This release was issued under a previous government.
In May, Alberta Health Services submitted an application to the federal government, proposing to provide supervised consumption services at the health facility in Calgary’s central core. Community consultation is a key element in the application process.
“Alberta Health Services and community coalitions are working hard to bring supervised consumption services to Calgary in a way that residents and businesses can support. Our first priority must be to keep Albertans alive – and having supervised consumption services available for Albertans who use substances will do that while providing wrap-around health and treatment supports.”
The Sheldon M. Chumir Health Centre was identified as a potential site for supervised consumption services as it provides a range of wrap-around supports, including opioid dependency treatment and a needle-distribution program.
Calgary Mayor Naheed Nenshi and Calgary Police Chief Roger Chaffin have written letters of support to accompany the federal application.
“The data are very clear on this: supervised consumption services save lives. The Sheldon Chumir Health Centre is on the front lines of our opioid crisis and is the right location to help our fellow citizens when they are most vulnerable. Our coordinated and integrated approach balances harm reduction, treatment, prevention and enforcement. Together, we will keep Calgarians safe while reducing deaths and helping people struggling with addiction to chart a path to a better life.”
“It is not a crime to be addicted. Having an avenue to develop relationships with our vulnerable populations will help us find opportunities to get them the treatment they need to find their way out of addiction. This in turn will assist in addressing the root causes of drug-related crime.”
"Good people can fall victim to addictions so it's important that public health services are accessible to those who are suffering and that they are not pushed onto the streets. That's why we are supporting AHS in consulting with local residents and businesses on the proposed new services at the Sheldon Chumir Health Centre."
“As a mother who knows the pain of losing a child to an overdose, who represents hundreds more in the same position, I fully support supervised consumption services because they save lives, minimize health risks and connect people with services and treatment options. To put it bluntly: Dead people do not recover. We have to give everyone a chance and the help they need to take a different path on another day.”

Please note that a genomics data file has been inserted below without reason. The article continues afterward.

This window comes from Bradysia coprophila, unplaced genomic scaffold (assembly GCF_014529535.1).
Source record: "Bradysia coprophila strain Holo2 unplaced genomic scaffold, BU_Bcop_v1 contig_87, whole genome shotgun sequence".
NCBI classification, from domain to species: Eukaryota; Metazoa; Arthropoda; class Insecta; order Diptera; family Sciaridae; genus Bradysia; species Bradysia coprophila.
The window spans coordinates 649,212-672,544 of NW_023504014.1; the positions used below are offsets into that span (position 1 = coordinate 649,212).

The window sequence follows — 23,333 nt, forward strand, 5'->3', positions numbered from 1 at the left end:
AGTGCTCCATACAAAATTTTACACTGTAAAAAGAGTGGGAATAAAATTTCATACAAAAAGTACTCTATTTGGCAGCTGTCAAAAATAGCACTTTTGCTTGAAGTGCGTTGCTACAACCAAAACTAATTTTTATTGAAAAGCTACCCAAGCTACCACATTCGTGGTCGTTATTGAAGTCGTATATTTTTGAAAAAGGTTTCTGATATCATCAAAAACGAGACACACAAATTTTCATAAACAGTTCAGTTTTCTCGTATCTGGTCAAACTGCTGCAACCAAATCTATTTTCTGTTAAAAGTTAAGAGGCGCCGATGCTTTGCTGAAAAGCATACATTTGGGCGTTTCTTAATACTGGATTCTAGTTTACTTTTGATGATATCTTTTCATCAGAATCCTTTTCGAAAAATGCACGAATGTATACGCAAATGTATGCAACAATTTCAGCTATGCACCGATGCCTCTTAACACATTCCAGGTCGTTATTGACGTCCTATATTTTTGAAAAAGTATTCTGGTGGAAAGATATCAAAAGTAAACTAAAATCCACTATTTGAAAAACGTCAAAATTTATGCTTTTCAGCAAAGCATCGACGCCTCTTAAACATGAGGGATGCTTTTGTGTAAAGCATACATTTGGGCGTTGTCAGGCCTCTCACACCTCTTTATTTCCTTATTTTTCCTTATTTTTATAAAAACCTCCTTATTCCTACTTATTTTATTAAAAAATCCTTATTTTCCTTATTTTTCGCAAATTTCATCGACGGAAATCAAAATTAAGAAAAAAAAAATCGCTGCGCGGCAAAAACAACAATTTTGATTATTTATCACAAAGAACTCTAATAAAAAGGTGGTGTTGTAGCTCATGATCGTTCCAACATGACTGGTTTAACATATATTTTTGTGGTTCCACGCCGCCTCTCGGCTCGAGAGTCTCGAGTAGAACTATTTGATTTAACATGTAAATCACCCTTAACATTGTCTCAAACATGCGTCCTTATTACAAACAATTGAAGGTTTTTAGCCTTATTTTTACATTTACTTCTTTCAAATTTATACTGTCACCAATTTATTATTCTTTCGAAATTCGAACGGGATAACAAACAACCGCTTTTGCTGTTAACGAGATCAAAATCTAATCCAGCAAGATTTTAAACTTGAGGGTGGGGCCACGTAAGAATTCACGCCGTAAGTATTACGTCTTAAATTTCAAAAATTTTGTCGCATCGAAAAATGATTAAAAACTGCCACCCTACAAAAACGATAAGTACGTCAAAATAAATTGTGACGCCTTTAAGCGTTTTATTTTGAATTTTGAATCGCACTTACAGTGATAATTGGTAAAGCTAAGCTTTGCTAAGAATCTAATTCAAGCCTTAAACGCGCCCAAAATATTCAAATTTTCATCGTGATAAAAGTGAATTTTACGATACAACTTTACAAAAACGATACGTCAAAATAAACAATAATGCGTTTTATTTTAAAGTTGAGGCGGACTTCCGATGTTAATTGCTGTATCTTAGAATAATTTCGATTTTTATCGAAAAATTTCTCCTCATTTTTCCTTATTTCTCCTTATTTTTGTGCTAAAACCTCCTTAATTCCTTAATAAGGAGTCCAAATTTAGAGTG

Supervised consumption services give people the option to use drugs in a monitored, clean environment to reduce harm from substance use, while offering additional services such as counselling, social work and opioid dependency treatment. Research shows supervised consumption services do not increase drug use or criminal activity.
“Alberta Health Services is committed to working with our partners in providing evidence-based harm-reduction programming that has been shown to reduce overdose deaths, transmission of disease, public substance use, and discarded needles. This is about keeping Calgarians safe and building safer communities.”
- Alberta Health Services will send out postcards to residents and businesses within a two-kilometre radius of the Sheldon M. Chumir Health Centre. The postcard will ask people to call or email with their interest in participating in small-group discussions.
- Postcards, posters and social media posts will be used to inform the community of upcoming and ongoing engagement opportunities. Prospective participants will be asked to register in advance to reserve their spot. Information for the community conversation groups will be available on the Calgary sub-page of the stopods.ca webpage or by emailing firstname.lastname@example.org or calling 1-877-275-8830. Additional sessions will be added based on public interest to ensure all community members have an opportunity to join the conversation.
- Posters will go up at the Sheldon M. Chumir Health Centre and in local residential buildings, and sent to community partners to share with their networks.
- Safeworks, AHS’s harm-reduction and needle-distribution service, will invite potential clients and families to participate.
- For more than a decade, Vancouver was the only city in North America with supervised consumption services. This year, Health Canada has approved three supervised consumption sites in Montreal, two in Surrey, a third Vancouver site and three sites in Toronto. Health Canada is reviewing applications from cities including Edmonton, Calgary, Ottawa, Victoria, Kelowna and Kamloops.
- Alberta has also provided $1.03 million to support needs assessments, coalition-building and the development of federal applications in Calgary, Edmonton and other communities. Of that, the Calgary Coalition on Supervised Consumption Services received $260,000 to conduct a needs assessment and identify potential locations where additional supervised consumption services might be needed in Calgary.
- In order to establish supervised consumption services, an application must be made to Health Canada for an exemption for medical purposes under the Controlled Drugs and Substances Act.
- In 2016, 363 people died of apparent drug overdoses related to fentanyl in Alberta, compared with 257 in 2015.
- In the first quarter of 2017, 113 people died of apparent fentanyl overdoses, compared with 70 in the first quarter of 2016.